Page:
An amusing, subdued story with exemplary illustrations, this sweet flight of fancy will find a young audience eager to...

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MOST MARSHMALLOWS

A confection of marshmallows harbors quixotic dreams of greatness.

“Most marshmallows don’t grow on trees,” starts this understated story. With quiet humor, the text informs children that, like them, “Most marshmallows are mostly born to one sweet parent or two,” and that “They go to school most mornings / and learn to be squishy and how to stand in rows.” Most marshmallows seem to navigate with equanimity the realities and dramas of domestic life, like a bursting backpack or a dinner tantrum. “But some marshmallows somehow secretly know / that all marshmallows / can do anything / or be anything / they dare to imagine.” The inventive, sly, mixed-media illustrations provide wit and delight only hinted at by the spare, idiosyncratic prose. A mixture of paper collage, photographs of objects (like a cardboard dinner table loaded with plastic carrots), and hilariously expressive line drawings on real marshmallows pack beauty, tension, and drama into each page. An unnecessary throughline involving dragons slightly mars the overall feel of the story, especially the jarring ending in which a marshmallow knight breathes fire at one; the humor and kid appeal work perfectly without that bit of pandering.

An amusing, subdued story with exemplary illustrations, this sweet flight of fancy will find a young audience eager to devour it. (Picture book. 3-7)

Pub Date: April 30, 2019

ISBN: 978-1-4521-5959-1

Page Count: 40

Publisher: Chronicle

Review Posted Online: Jan. 15, 2019

Kirkus Reviews Issue: Feb. 1, 2019

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A pro-girl book with illustrations that far outshine the text. (Picture book. 3-7)

I AM ENOUGH

A feel-good book about self-acceptance.

Empire star Byers and Bobo offer a beautifully illustrated, rhyming picture book detailing what one brown-skinned little girl with an impressive Afro appreciates about herself. Relying on similes, the text establishes a pattern with the opening sentence, “Like the sun, I’m here to shine,” and follows it through most of the book. Some of them work well, while others fall flat: “Like the rain, I’m here to pour / and drip and fall until I’m full.” In some vignettes she’s by herself; and in others, pictured along with children of other races. While the book’s pro-diversity message comes through, the didactic and even prideful expressions of self-acceptance make the book exasperatingly preachy—a common pitfall for books by celebrity authors. In contrast, Bobo’s illustrations are visually stunning. After painting the children and the objects with which they interact, such as flowers, books, and a red wagon, in acrylic on board for a traditional look, she scanned the images into Adobe Photoshop and added the backgrounds digitally in chalk. This lends a whimsical feel to such details as a rainbow, a window, wind, and rain—all reminiscent of Harold and the Purple Crayon. Bobo creates an inclusive world of girls in which wearing glasses, using a wheelchair, wearing a head scarf, and having a big Afro are unconditionally accepted rather than markers for othering.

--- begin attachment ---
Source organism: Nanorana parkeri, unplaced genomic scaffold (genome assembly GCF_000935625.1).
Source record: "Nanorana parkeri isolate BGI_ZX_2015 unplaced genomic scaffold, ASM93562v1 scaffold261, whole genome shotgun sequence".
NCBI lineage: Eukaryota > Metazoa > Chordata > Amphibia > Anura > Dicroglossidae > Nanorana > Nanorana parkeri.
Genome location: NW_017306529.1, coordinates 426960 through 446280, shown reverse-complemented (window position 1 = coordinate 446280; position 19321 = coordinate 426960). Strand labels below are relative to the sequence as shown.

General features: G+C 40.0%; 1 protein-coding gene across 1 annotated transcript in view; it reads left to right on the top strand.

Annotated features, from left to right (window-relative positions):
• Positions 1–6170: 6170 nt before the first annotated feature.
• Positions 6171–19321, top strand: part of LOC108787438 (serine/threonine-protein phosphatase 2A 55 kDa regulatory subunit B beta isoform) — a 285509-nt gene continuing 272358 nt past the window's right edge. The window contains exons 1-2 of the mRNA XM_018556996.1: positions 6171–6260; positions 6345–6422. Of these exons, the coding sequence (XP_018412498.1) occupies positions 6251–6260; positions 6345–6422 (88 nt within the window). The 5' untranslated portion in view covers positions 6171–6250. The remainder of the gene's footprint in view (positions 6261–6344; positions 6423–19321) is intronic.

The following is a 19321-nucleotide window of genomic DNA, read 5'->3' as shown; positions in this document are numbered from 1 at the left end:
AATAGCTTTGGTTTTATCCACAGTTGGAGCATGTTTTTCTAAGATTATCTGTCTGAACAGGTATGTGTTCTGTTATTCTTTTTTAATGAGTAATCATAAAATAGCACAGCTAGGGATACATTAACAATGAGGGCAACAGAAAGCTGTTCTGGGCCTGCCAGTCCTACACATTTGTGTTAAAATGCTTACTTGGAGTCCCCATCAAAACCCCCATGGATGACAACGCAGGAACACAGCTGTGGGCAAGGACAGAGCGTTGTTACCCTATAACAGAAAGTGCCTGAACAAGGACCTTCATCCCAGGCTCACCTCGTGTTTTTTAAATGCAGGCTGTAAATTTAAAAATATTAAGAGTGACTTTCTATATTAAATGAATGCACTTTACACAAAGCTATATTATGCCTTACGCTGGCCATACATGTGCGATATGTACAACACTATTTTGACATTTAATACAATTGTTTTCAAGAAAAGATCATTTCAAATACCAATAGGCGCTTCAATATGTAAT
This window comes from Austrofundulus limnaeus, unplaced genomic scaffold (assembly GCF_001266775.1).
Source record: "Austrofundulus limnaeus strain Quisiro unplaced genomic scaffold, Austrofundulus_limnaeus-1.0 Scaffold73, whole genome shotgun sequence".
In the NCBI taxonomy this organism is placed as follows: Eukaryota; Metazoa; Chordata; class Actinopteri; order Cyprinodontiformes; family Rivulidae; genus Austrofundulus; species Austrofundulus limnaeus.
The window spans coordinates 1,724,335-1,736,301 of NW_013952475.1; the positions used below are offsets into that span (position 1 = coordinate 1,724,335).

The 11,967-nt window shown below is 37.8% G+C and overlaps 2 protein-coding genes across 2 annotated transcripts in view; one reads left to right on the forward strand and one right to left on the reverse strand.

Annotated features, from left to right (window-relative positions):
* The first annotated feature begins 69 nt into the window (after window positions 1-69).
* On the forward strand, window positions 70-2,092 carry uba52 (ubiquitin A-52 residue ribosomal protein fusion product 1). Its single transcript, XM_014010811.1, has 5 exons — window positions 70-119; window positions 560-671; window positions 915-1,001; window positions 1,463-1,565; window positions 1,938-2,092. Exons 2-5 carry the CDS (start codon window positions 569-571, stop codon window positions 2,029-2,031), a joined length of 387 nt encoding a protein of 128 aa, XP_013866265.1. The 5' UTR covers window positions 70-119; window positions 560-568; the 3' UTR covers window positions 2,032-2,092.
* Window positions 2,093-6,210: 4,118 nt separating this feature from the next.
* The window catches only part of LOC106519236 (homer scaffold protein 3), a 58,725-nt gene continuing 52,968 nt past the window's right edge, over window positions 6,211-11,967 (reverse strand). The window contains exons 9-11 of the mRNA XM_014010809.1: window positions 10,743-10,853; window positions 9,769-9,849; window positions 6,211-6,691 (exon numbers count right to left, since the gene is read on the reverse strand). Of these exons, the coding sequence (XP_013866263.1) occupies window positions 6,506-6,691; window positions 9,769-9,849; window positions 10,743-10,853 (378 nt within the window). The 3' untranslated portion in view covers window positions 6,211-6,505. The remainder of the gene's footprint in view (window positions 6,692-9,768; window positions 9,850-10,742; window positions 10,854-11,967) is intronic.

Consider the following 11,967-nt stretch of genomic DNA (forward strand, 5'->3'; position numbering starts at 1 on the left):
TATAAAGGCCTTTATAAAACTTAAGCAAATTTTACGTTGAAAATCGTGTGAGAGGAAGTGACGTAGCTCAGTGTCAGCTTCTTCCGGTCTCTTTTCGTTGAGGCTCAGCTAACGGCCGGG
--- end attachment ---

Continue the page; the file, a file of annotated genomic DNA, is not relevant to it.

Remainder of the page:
A pro-girl book with illustrations that far outshine the text. (Picture book. 3-7)

Pub Date: March 6, 2018

ISBN: 978-0-06-266712-0

Page Count: 32

Publisher: Balzer + Bray/HarperCollins

Review Posted Online: Dec. 3, 2017

Kirkus Reviews Issue: Jan. 15, 2018

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Necessary nourishment, infectiously joyous.

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THE KING OF KINDERGARTEN

Newbery honoree Barnes (Crown, illustrated by Gordon C. James, 2017) shows a black boy what to expect on his first day as “king” of kindergarten.

A young boy greets the reader with a sweet smile. “The morning sun blares through your window like a million brass trumpets. / It sits and shines behind your head—like a crown.” The text continues in second person while the boy gets ready for his first day—brushing “Ye Royal Chiclets,” dressing himself, eating breakfast with his mother and father before riding “a big yellow carriage” to “a grand fortress.” The kind teacher and the other children at his table are as eager to meet him as he is to meet them. Important topics are covered in class (“shapes, the alphabet, and the never-ending mystery of numbers”), but playing at recess and sharing with new friends at lunch are highlights too, followed by rest time and music. The playful illustrations use texture and shadow to great effect, with vibrant colors and dynamic shapes and lines sustaining readers’ interest on every page. Text and visuals work together beautifully to generate excitement and confidence in children getting ready to enter kindergarten. The little king’s smiling brown face is refreshing and heartwarming. The other children and parents are a mix of races; the teacher and staff are mostly brown.

Necessary nourishment, infectiously joyous. (Picture book. 3-6)

Pub Date: July 2, 2019

ISBN: 978-1-5247-4074-0

Page Count: 32

Publisher: Nancy Paulsen Books

Review Posted Online: May 8, 2019

Kirkus Reviews Issue: June 1, 2019

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